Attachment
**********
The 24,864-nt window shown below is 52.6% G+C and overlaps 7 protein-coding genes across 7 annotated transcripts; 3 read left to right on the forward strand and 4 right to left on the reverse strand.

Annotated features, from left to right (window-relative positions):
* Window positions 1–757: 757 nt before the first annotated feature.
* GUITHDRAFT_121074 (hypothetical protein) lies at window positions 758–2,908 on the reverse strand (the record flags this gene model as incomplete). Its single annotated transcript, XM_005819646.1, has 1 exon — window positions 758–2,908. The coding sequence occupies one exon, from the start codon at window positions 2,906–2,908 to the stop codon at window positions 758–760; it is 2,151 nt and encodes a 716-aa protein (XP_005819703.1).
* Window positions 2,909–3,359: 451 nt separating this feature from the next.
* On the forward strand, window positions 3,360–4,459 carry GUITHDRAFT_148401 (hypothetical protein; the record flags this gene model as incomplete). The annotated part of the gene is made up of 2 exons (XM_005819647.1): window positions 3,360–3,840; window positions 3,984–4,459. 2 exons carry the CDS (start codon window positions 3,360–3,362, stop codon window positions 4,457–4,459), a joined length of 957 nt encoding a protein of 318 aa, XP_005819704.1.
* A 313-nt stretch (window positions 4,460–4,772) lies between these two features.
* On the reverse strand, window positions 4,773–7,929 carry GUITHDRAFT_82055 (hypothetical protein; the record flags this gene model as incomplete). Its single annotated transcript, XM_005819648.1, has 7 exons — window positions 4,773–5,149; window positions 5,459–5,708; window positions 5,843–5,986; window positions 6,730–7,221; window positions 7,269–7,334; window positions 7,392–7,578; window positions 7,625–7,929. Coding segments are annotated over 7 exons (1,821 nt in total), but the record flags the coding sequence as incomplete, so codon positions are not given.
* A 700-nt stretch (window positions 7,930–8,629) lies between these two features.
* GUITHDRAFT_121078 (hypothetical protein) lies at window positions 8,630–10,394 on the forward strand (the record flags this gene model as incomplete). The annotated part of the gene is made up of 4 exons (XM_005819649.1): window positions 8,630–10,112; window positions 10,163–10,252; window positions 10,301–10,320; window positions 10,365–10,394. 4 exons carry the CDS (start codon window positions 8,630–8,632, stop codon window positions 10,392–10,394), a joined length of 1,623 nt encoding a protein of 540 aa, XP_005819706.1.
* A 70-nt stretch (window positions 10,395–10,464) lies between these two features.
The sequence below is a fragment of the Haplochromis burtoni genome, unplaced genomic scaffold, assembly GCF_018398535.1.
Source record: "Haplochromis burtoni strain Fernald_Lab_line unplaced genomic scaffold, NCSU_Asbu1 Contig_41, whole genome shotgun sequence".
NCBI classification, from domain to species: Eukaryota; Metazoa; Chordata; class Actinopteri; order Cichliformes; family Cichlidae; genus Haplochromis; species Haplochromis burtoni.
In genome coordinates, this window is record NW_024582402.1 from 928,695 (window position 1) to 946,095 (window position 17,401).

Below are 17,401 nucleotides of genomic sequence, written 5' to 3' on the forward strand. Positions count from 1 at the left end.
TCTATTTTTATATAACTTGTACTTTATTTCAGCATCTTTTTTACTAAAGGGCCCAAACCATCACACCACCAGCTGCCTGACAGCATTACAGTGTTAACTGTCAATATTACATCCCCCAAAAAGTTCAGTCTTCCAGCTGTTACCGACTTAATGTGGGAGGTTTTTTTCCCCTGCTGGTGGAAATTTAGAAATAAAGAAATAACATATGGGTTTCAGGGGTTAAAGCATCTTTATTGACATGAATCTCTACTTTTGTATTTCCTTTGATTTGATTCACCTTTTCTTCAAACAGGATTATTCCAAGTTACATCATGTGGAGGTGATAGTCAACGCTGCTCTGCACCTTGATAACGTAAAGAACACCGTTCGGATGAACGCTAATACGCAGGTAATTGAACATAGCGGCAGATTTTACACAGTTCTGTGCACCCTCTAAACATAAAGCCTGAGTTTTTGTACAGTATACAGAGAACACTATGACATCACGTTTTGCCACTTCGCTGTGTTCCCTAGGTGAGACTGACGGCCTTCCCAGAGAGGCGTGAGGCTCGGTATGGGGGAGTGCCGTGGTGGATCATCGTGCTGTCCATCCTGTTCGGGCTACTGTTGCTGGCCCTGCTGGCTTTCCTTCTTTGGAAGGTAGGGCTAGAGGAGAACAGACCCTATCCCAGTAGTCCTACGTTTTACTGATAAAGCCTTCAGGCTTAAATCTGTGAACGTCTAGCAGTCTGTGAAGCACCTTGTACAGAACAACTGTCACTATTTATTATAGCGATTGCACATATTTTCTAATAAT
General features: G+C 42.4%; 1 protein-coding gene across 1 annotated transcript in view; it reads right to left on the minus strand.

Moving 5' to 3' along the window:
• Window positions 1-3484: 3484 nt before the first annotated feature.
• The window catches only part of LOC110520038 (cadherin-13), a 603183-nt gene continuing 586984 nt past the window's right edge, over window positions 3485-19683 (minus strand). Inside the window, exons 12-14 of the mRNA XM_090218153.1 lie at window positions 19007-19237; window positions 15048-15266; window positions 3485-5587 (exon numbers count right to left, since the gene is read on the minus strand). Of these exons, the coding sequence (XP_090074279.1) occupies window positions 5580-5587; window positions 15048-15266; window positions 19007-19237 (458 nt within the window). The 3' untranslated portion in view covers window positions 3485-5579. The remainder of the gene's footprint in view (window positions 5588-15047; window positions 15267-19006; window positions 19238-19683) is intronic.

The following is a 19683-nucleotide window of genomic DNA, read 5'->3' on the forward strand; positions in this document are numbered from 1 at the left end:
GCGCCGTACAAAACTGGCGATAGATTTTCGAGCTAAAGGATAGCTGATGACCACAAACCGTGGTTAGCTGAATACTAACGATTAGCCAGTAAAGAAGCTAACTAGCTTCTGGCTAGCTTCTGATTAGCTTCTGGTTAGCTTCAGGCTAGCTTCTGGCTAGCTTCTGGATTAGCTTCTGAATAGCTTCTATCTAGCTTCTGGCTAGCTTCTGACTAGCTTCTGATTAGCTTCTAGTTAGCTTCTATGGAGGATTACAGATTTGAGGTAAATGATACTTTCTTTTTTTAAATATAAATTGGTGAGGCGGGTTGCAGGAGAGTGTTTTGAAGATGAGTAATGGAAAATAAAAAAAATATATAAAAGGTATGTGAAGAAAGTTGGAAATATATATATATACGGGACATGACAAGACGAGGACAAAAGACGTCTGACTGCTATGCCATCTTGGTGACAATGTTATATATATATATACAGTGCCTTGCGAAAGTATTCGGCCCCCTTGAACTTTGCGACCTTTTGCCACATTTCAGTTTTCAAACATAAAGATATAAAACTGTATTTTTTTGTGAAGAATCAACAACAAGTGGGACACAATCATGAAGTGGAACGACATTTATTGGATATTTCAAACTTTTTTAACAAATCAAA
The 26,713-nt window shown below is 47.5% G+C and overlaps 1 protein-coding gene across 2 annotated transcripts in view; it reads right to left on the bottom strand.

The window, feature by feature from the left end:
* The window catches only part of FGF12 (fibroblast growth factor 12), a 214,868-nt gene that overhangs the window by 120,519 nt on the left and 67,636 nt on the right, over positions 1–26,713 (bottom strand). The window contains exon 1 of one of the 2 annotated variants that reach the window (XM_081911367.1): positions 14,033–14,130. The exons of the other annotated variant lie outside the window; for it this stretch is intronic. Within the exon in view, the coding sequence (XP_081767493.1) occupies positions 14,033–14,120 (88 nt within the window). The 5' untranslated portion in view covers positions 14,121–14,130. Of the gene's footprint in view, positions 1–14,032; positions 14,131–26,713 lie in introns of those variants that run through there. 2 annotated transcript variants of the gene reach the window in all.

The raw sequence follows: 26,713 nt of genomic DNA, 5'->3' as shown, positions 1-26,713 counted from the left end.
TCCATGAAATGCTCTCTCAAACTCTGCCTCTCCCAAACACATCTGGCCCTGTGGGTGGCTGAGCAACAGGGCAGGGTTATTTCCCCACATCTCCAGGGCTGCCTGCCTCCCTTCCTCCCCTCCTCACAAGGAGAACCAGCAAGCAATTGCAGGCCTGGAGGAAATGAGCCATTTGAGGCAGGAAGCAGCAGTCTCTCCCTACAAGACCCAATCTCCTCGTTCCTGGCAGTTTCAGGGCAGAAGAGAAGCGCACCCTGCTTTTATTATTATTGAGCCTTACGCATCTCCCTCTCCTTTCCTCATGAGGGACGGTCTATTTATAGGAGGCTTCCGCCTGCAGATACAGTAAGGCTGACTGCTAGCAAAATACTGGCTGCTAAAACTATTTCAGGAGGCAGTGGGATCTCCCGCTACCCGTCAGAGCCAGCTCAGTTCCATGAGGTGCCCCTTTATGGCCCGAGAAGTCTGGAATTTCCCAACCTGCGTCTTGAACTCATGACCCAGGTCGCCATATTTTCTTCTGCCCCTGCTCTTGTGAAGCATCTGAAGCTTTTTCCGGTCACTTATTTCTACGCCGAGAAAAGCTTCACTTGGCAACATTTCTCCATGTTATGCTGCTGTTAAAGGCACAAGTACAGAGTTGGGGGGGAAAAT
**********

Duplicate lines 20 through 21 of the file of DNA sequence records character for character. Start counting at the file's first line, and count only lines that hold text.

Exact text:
• Window positions 1-3484: 3484 nt before the first annotated feature.
• The window catches only part of LOC110520038 (cadherin-13), a 603183-nt gene continuing 586984 nt past the window's right edge, over window positions 3485-19683 (minus strand). Inside the window, exons 12-14 of the mRNA XM_090218153.1 lie at window positions 19007-19237; window positions 15048-15266; window positions 3485-5587 (exon numbers count right to left, since the gene is read on the minus strand). Of these exons, the coding sequence (XP_090074279.1) occupies window positions 5580-5587; window positions 15048-15266; window positions 19007-19237 (458 nt within the window). The 3' untranslated portion in view covers window positions 3485-5579. The remainder of the gene's footprint in view (window positions 5588-15047; window positions 15267-19006; window positions 19238-19683) is intronic.